mHealth Research Digest with Dylan Alegría

International humanitarian organizations regularly perform life-changing surgeries for patients with cleft palates.

Speech therapy is a cornerstone of appropriate long-term care for these patients but is logistically difficult to provide.

Researchers from the University of California San Diego used secure videoconferencing setups to perform remote speech evaluation for 9 patients in Tijuana, Mexico.

In person and remote Spanish-speaking speech-language pathologists were compared both for patient and family satisfaction and for the results of their evaluation.

Patients and their families were highly satisfied with the experience, endorsed comfort and ability to interact with the camera, and overwhelmingly indicated that they would participate again. Several components of the speech evaluation showed high levels of agreement between in person and remote evaluation including oral muscle tone, resonance, lingual lateralization, oral pressure, and dentition.

Other components of the speech evaluation demonstrated some agreement but were not statistically significant. Specifically lingual elevation, grimacing, palatal movement, and nasal air emission showed modest agreement but did not reach statistical significance.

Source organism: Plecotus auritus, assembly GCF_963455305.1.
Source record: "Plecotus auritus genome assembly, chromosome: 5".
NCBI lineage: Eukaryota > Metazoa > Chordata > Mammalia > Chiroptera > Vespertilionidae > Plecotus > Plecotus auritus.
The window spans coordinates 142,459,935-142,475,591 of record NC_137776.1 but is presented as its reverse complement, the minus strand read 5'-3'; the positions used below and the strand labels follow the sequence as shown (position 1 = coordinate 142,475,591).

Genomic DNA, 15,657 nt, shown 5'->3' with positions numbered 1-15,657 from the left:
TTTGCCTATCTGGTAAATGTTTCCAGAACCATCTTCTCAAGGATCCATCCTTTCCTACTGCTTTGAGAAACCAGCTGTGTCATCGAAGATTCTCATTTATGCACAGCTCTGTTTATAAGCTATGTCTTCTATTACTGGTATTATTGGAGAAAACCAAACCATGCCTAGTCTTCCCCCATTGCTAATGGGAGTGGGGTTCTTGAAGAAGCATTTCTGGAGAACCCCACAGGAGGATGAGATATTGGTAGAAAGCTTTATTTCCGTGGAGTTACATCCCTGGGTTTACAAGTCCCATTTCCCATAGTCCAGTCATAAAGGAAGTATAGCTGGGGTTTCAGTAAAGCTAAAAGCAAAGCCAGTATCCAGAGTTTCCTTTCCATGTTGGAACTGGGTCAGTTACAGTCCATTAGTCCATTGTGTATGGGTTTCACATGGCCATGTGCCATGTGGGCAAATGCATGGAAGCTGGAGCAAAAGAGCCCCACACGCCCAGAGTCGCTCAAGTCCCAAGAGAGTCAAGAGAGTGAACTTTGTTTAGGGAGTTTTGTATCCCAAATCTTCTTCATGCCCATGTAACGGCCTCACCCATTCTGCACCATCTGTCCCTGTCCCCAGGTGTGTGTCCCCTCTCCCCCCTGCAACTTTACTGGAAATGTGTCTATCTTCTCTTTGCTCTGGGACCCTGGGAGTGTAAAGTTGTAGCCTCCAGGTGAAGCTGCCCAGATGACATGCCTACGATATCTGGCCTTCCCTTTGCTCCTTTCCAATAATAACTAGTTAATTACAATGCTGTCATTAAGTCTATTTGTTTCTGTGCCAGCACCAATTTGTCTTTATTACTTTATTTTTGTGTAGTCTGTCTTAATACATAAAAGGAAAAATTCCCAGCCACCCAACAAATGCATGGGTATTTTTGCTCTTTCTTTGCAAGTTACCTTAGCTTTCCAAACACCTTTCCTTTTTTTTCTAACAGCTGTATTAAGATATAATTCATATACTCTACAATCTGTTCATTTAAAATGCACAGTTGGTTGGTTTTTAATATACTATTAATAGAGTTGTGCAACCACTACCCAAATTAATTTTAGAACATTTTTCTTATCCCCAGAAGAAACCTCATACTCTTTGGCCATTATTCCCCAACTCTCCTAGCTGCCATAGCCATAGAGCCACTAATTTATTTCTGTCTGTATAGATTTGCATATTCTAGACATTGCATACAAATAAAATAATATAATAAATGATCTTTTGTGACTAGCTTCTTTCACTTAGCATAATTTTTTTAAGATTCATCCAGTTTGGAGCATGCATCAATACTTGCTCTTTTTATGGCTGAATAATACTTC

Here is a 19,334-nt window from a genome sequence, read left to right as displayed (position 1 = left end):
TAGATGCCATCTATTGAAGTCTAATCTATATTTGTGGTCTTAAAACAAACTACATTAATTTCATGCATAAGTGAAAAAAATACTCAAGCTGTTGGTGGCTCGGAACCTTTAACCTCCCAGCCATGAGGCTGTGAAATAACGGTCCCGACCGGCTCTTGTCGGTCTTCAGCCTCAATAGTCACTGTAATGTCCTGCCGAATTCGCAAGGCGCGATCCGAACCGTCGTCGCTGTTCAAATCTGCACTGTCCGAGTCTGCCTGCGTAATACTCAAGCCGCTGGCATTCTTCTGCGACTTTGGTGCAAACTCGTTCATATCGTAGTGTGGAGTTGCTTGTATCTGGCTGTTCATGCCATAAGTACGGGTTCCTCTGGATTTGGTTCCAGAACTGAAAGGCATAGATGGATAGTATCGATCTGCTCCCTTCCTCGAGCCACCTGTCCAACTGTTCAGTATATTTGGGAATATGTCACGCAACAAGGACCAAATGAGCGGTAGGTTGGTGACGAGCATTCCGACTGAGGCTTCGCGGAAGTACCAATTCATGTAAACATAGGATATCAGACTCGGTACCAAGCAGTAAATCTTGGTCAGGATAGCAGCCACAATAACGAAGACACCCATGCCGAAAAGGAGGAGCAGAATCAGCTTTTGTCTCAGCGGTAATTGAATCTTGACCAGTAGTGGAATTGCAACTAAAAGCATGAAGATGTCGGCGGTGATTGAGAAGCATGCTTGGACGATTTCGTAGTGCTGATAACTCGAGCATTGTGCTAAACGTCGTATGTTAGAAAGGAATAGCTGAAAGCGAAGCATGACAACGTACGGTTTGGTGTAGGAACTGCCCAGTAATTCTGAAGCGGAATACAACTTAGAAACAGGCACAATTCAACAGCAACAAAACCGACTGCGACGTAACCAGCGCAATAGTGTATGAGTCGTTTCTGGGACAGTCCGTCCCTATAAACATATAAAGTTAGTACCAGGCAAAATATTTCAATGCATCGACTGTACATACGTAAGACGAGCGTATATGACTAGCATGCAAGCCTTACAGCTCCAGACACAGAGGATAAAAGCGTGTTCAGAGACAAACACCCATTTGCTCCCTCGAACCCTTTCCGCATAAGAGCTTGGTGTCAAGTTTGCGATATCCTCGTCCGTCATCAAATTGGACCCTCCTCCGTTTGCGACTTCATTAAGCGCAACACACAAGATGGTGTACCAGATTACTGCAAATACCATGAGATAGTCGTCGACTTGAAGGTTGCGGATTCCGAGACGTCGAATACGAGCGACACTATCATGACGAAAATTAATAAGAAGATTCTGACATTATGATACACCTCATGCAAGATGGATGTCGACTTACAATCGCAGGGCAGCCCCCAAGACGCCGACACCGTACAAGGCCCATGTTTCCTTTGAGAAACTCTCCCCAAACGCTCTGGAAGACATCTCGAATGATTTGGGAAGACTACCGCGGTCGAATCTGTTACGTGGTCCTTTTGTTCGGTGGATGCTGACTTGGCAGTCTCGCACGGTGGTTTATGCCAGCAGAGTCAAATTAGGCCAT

Taken together, most patients reported high levels of satisfaction. For the most part the results of the speech exam were the same if conducted in person or by remote practitioners; however, differences in the findings of the exam were also demonstrated.

Lead author Elizabeth Whitehead indicated that the research team continues to expand their data set and

“…are planning to move the project along towards collecting data on clinical improvement through the use of telemedicine to facilitate speech therapy to international and remote areas.”

The authors point to increased resolution of telemedicine equipment as key to improving performance of remote evaluations. Future use of this technology could allow for longitudinal assessment of post-surgical patients by the entire interdisciplinary team at regular intervals, at relatively low cost, from the convenience of their home countries.


  • Elizabeth Whitehead
  • Valerie Dorfman
  • Glendora Tremper
  • Amanda Kramer
  • Alicia Sigler
  • Amanda Gosman


  • Division of Plastic Surgery, University of California
  • San Diego School of Medicine, Speech of Pathology Department
  • Rady Children’s Hospital-San Diego
  • South Bay Union School District, Multidisciplinary Cleft Palate/Craniofacial Team
  • Hospital Infantil de las Californias, Tijuana Mexico

Original Abstract: